Within seconds the operator gave me my grandmother’s number, exactly as the detective had said. To this day I’m not entirely sure why I did that, except that perhaps I wanted confirmation that this was not some elaborate, insane story I had just heard from some random guy with an overactive imagination in Seattle. As it turned out, it was an insane story, but everything the detective told me would prove to be true. It would take years to come to grips with it.

That night I called everyone on the list: my siblings’ grandparents, the mothers, my grandmother. Prior to the detective calling, I knew none of them, but as I would discover, they all knew about me. I was a sad mystery, a lost child – a missing piece of an extended family made up of my father’s women and children.

In one of the phone calls baby-alicia-oct-1967-pic3 I discovered that the two oldest siblings (younger than me by three and five years) had treasured a tiny photo of me as a little child. How they came to have that photo would break my heart, but that’s another story…

The last person I called that night was my grandmother, Connie. By then the pale pinks and greys of early morning had replaced the dark of night. From the kitchen window I could see a thin line of orangey yellow where the sun was making itself known. A delicate fog made shadowy outlines of our garden shed, a neighbour’s tree, our back fence.

I dialed my grandmother’s number. I was drained and exhausted but it was time. The phone rang for a few seconds and then was answered. I stopped breathing and heard an older woman’s voice.

“Hello?”

I couldn’t seem to make myself reply. A second longer and she would hang up, disturbed that no one was on the line.

“Grandma? It’s me, Alicia,” I blurted out.

“Alicia…?” Then she screamed, “Alicia! Oh my God! Where are you, mijita*? Come see me!”

It was very hard to tell her I was thousands of miles away in Australia.

“Australia? Australia? Why are you in Australia, Honey?”

I explained that I had met and married an Australian. She seemed amazed that could ever happen in a normal world, so we moved on to trying to bridge the decades. My grandmother told me the last time she saw me I was about six months old and my mother was holding me up in a bus window as the bus pulled into traffic. She had no idea that we would disappear after that day.

We did eventually meet again a couple of years after my phone call when in 1995 my four-year-old daughter and I were visiting the U.S. from Australia. Connie and my dad’s sister Sandra agreed to meet us at the Los Angeles airport while we waited for our next flight. I wish I had a clearer memory of the experience, but I do remember the three of us women spending valuable catching up time frantically searching the international terminal for my daughter’s tiny backpack. (If this had happened today, we probably would’ve located the backpack after it was remotely detonated by a robot.)

If only I had the presence of mind to ask my grandmother the most basic of questions while we ran around the airport. For instance: why was my dad and his sister Sandra both unusually tall? Who was their dad? Where was his family from? What was your mother’s name? Where was she from?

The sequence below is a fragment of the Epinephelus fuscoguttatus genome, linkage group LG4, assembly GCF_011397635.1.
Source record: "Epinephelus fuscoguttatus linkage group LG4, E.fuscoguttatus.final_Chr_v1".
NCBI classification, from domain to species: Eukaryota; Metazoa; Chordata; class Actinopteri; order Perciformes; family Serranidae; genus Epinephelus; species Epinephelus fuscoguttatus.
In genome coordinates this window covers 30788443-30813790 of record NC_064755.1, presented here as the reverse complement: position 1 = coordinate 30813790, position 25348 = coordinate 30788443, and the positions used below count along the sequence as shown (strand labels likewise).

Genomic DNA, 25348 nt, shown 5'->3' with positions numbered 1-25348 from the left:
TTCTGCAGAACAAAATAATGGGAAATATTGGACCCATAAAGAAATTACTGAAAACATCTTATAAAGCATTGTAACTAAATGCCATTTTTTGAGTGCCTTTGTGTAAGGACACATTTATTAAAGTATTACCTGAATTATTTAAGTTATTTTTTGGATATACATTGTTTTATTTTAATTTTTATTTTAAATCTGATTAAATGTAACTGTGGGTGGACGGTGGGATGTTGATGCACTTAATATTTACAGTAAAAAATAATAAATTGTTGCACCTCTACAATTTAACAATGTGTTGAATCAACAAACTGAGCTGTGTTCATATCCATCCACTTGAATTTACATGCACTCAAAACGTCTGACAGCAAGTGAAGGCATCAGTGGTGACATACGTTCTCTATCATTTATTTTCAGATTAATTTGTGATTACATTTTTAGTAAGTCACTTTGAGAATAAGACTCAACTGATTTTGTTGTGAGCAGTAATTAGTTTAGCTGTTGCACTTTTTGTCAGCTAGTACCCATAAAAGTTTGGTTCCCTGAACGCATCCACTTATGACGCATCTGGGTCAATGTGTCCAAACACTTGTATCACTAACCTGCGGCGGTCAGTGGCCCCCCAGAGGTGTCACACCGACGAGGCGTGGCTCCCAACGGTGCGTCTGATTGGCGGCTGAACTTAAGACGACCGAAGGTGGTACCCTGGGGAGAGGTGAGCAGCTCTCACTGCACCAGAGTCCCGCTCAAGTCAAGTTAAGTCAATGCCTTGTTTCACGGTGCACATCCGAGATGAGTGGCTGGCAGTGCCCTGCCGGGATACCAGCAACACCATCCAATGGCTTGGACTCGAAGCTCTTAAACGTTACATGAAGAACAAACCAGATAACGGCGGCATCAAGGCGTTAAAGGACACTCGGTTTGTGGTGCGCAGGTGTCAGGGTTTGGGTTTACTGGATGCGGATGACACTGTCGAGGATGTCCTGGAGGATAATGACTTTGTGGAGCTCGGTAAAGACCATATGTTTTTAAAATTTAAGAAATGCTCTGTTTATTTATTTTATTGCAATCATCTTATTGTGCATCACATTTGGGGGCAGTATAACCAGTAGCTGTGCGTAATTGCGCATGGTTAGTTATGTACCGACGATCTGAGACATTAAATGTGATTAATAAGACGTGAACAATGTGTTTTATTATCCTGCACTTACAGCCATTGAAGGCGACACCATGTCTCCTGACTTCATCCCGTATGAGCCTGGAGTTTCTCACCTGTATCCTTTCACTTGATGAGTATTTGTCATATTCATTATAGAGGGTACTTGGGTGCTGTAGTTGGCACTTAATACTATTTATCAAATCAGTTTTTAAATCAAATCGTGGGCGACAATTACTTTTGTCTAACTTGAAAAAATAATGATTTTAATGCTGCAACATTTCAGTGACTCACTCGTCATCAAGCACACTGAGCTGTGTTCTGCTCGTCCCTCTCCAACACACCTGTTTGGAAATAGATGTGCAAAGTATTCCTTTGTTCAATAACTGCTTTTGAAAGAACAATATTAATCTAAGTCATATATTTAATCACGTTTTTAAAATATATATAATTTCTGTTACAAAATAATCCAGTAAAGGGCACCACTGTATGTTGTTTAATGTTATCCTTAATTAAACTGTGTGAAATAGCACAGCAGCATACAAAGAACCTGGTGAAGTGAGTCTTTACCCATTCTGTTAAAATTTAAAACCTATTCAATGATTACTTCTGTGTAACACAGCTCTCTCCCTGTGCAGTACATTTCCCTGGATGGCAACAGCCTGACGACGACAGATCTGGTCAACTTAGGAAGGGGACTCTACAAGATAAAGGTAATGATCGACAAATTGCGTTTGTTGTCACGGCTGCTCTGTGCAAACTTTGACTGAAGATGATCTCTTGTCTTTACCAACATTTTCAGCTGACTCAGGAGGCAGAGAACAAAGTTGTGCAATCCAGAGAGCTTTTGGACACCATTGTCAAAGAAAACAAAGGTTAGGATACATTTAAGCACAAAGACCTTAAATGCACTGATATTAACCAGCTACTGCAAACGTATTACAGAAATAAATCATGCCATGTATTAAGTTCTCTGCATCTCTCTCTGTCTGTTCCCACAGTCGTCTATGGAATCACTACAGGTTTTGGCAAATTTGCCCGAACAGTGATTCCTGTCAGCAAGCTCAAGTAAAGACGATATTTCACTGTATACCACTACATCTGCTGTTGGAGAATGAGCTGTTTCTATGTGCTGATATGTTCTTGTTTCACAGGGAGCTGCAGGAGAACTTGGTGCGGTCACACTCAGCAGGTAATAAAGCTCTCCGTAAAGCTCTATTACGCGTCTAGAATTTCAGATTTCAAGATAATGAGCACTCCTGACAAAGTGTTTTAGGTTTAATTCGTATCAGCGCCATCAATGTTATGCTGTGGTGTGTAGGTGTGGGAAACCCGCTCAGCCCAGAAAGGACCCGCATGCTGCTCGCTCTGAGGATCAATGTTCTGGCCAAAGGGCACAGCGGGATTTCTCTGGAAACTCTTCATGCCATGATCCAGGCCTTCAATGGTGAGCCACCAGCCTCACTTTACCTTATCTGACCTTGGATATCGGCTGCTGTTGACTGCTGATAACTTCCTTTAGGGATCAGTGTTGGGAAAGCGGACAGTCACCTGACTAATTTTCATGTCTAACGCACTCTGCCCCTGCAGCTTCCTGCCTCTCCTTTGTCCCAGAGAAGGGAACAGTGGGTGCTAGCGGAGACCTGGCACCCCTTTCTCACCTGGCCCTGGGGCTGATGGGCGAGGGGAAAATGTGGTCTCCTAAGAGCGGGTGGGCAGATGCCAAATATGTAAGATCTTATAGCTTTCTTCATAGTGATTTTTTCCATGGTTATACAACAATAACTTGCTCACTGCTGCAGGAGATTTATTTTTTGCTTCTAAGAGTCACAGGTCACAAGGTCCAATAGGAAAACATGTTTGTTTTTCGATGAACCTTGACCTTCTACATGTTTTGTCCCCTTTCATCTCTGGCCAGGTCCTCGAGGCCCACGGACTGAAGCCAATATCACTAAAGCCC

I never did ask those questions, and I hate to admit that I was terrible at keeping in touch with her. Finding lost family is a far more complex experience than just joyful reunions. I think my anger at my father and his many wives and children coloured how I viewed my grandmother. I deeply regret letting this relationship slip through my fingers, but I did.

Connie died a few years ago and my Aunt Sandy doesn’t seem to have any further detail, but in her middle name, Ruth, I would discover a very special clue to at least one of my questions.

A few weekends ago I went back to my Ancestry.com account and almost immediately made an exciting discovery that had eluded me for years. I found Connie’s mother and learned her name: Ruth Roche! Clearly, by naming her daughter Sandra Ruth, Connie had given her a middle name that was a special connection to her mother.

Of course, finding my great-grandmother brings with it more questions than it answers. Who was she? Where was her family from? How did she and my great-grandfather meet? In the 1920s, a mixed marriage such as theirs would have been scandalous.

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My AncestryDNA kit.

So I ordered an AncestryDNA kit in the hope that it will reveal more about her origins – and mine. When the kit arrived a few weeks ago I ripped it open, followed the instructions, and sent it back all on the same day. I have just received an email update that the Ancestry lab now has my vial! I should have my DNA results very soon. I am deliriously excited about this.

I always thought I was ‘half’ Jewish from my mother’s side (a Jewish mother makes me a Jewish woman), and ‘half’ Mexican Indian from my father’s side. With Ruth in the DNA mix, it surely must be a different story. I can’t wait to find out.

As thrilling as this is, though, the only other detail I know about my great-grandmother came from a modest one-line death notice from 1929 in a San Francisco newspaper (thanks to Ancestry’s Newspapers.com).

oakland-tribune-ruth-roche-death-notice-jpgThere, in a list of those who had passed away the day before, was Ruth’s name and “23 years”. How she died and made my great-grandfather a widower at 26 and left a three-year-old daughter behind, I do not know. But 11 years later, thanks to the 1940 census, I find that my great-grandfather and 15-year-old Connie are living with two of his brothers and their families. At least they weren’t alone. If only I had known to ask my grandmother about this time in her life during our rushed airport visit…

If only… If only….

There are so many of these when you embark on a journey of family discovery after everyone who could have filled in the blanks are long gone.

There is the thrill of discovery, yes, but also a sadness that you will never completely piece it all together. At least I am one name richer: Ruth Roche. Will I ever see a photo of her? Will I know where she was from? Will I know how she died?

So watch this space. I’ve never been so thrilled to spit into a vial before…

END

*’mijita’ is the diminutive for ‘little daughter’ in Spanish. It is common in Mexican families for older family members to call every girl ‘mijita’ and every boy ‘mijito’.

Copyright Alicia Mayer 2016. All rights reserved.